Taking a Time Out: Exercise After COVID-19
BY KATIE CAVENDER
If you work out regularly, you know your body’s limits. You know how far you can run when you’re tired. You know how many push-ups it takes to make your arms ache. But knowing your limits when it comes to COVID-19 isn’t as easy. It’s critical to take proper steps to return to physical activity safely after recovering from COVID-19.
In rare cases of COVID-19, people develop heart complications such as myocarditis (inflammation of the heart muscle). Myocarditis is a significant health risk that can result in heart dysfunction, arrhythmias and even death. The American College of Cardiology currently recommends that some athletes who have tested positive for COVID-19 undergo a cardiology evaluation prior to returning to practice or play. Your office visit and any needed cardiac diagnostic testing should occur at least 10 days after symptom onset. Symptoms of myocarditis include:
Rapid or abnormal heart rhythms
Shortness of breath at rest or during physical activity
Passing out spells or feeling as though you may pass out
Don’t exercise while sick
If you have myocarditis, the risk for a life-threatening heart rhythm abnormality is increased with exercise. That’s why it’s critical to abstain from physical activity if you have symptoms of illness, including:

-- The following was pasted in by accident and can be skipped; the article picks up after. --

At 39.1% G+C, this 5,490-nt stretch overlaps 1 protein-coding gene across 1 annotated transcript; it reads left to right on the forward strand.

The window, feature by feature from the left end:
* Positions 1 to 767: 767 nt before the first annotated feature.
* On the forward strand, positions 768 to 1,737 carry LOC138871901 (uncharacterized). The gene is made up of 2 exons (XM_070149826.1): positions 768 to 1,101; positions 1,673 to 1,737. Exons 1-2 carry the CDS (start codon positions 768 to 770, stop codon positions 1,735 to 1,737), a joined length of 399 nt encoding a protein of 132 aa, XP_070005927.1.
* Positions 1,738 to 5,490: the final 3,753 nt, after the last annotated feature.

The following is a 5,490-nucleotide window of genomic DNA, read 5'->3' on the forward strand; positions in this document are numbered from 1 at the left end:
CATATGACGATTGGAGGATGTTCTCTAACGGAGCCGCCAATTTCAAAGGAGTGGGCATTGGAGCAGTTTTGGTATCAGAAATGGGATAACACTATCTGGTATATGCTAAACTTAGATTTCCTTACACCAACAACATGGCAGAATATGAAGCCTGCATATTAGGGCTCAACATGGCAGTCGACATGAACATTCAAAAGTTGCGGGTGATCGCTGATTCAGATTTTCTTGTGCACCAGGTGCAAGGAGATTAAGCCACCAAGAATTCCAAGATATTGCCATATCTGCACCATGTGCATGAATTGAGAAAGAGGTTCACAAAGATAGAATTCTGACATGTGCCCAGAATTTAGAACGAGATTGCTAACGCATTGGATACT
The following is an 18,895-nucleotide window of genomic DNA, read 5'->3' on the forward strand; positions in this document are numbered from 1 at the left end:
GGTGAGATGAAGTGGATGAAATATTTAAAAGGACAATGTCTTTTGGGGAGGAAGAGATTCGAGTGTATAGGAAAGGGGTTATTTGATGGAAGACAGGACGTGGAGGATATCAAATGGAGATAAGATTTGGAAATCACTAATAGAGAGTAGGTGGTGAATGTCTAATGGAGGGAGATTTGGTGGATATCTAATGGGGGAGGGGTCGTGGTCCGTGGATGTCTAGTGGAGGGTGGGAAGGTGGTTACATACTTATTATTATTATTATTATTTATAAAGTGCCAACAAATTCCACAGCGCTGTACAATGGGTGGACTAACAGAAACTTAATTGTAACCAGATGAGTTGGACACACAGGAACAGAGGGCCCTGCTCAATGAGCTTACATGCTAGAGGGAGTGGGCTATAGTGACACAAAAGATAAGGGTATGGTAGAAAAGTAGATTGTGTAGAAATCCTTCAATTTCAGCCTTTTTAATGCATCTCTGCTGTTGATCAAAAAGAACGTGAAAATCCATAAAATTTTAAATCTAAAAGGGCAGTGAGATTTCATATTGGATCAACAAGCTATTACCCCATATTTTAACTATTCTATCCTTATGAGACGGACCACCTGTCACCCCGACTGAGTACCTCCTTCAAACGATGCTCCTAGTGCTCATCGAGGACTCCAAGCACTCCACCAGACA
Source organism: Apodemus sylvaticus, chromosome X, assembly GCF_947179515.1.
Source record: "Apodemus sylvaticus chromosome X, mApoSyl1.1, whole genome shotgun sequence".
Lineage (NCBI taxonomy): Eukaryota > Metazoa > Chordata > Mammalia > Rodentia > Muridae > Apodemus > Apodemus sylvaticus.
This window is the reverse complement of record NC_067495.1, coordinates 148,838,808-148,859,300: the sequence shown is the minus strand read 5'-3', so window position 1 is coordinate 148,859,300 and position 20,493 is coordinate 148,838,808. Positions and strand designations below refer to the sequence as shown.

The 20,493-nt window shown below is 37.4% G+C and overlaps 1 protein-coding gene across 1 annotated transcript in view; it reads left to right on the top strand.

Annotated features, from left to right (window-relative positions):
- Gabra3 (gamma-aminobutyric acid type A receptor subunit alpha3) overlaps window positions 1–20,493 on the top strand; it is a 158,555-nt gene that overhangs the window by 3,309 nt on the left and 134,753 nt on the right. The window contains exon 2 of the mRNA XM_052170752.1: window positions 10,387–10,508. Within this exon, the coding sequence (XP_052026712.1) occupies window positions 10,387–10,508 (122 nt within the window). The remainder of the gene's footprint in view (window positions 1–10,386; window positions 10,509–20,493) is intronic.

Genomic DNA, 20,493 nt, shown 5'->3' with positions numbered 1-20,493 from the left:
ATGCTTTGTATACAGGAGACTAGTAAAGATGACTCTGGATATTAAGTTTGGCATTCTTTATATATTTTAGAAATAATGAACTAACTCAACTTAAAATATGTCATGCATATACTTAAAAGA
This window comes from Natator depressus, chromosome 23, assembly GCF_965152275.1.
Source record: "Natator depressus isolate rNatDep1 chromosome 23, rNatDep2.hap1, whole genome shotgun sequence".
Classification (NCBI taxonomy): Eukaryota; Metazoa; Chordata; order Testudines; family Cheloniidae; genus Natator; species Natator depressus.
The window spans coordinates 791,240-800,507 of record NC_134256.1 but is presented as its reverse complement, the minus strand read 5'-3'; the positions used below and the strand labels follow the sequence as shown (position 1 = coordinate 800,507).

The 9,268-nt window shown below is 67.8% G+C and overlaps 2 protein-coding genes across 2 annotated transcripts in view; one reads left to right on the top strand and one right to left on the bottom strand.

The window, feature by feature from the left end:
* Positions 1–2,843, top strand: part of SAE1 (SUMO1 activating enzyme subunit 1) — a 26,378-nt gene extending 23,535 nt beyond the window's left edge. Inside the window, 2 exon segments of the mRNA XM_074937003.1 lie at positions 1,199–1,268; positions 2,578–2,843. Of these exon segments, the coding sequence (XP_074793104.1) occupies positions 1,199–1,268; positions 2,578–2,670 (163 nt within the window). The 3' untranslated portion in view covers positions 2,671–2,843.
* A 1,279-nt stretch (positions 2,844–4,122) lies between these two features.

Shortness of breath
Muscle and joint pain
Nausea or vomiting
Loss of sense of smell or taste
Get an evaluation
Lehigh Valley Heart Institute will try to get the answers you need the same day as your appointment, including your troponin level and echocardiogram reading. The need for further testing will be determined at the office visit.
Your care team also will help you determine when it is safe to begin a graduated return to your normal routine based on your medical history, symptoms, severity of illness, previous level of activity and cardiac testing.
To schedule a sports cardiology evaluation, call 888-402-LVHN.
Note: Clinical recommendations regarding exercise, athletes and return-to-play for those affected by COVID-19 may evolve quickly as more data is gathered and clinical recommendations develop further.